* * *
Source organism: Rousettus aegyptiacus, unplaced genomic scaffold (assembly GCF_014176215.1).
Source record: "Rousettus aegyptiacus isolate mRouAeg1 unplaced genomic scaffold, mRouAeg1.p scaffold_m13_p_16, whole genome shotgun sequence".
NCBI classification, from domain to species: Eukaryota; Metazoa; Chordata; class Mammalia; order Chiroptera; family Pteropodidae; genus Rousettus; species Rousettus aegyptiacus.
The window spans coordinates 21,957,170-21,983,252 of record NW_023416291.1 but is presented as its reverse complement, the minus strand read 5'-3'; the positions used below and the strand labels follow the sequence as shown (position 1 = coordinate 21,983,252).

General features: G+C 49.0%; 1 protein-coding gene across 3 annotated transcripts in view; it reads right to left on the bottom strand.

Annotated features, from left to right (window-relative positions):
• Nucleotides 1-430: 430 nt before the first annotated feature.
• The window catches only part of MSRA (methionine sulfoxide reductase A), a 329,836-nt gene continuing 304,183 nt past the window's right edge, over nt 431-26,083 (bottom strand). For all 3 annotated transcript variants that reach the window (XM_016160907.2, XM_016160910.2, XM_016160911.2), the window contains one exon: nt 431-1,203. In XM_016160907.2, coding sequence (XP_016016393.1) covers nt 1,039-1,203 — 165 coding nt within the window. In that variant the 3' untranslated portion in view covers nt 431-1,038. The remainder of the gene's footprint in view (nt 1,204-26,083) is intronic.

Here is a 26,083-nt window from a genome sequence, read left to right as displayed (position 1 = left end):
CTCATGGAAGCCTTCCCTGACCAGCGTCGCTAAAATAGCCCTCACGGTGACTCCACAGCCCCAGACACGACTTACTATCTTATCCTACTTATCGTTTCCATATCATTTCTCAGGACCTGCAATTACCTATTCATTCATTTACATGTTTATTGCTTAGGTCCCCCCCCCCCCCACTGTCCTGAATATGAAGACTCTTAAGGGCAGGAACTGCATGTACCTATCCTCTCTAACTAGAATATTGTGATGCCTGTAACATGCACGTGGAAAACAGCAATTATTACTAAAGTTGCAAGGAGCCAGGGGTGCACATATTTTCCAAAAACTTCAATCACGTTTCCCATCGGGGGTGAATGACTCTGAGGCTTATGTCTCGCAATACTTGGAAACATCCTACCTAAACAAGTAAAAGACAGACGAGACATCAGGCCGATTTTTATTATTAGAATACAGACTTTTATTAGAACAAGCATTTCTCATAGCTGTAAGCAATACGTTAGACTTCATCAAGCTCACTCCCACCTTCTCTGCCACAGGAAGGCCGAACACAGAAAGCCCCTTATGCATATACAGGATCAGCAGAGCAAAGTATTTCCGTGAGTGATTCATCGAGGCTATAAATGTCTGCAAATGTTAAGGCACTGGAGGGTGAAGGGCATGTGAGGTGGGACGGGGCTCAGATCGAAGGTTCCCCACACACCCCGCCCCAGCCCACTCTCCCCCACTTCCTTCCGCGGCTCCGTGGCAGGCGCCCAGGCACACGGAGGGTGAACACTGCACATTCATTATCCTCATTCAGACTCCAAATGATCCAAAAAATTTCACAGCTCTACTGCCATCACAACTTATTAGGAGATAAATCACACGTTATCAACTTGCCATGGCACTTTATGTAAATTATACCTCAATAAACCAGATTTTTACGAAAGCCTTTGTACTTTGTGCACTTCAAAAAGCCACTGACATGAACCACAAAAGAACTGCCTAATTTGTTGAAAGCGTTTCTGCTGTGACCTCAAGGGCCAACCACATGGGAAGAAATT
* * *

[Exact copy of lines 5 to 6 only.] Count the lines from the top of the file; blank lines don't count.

General features: G+C 49.0%; 1 protein-coding gene across 3 annotated transcripts in view; it reads right to left on the bottom strand.

Annotated features, from left to right (window-relative positions):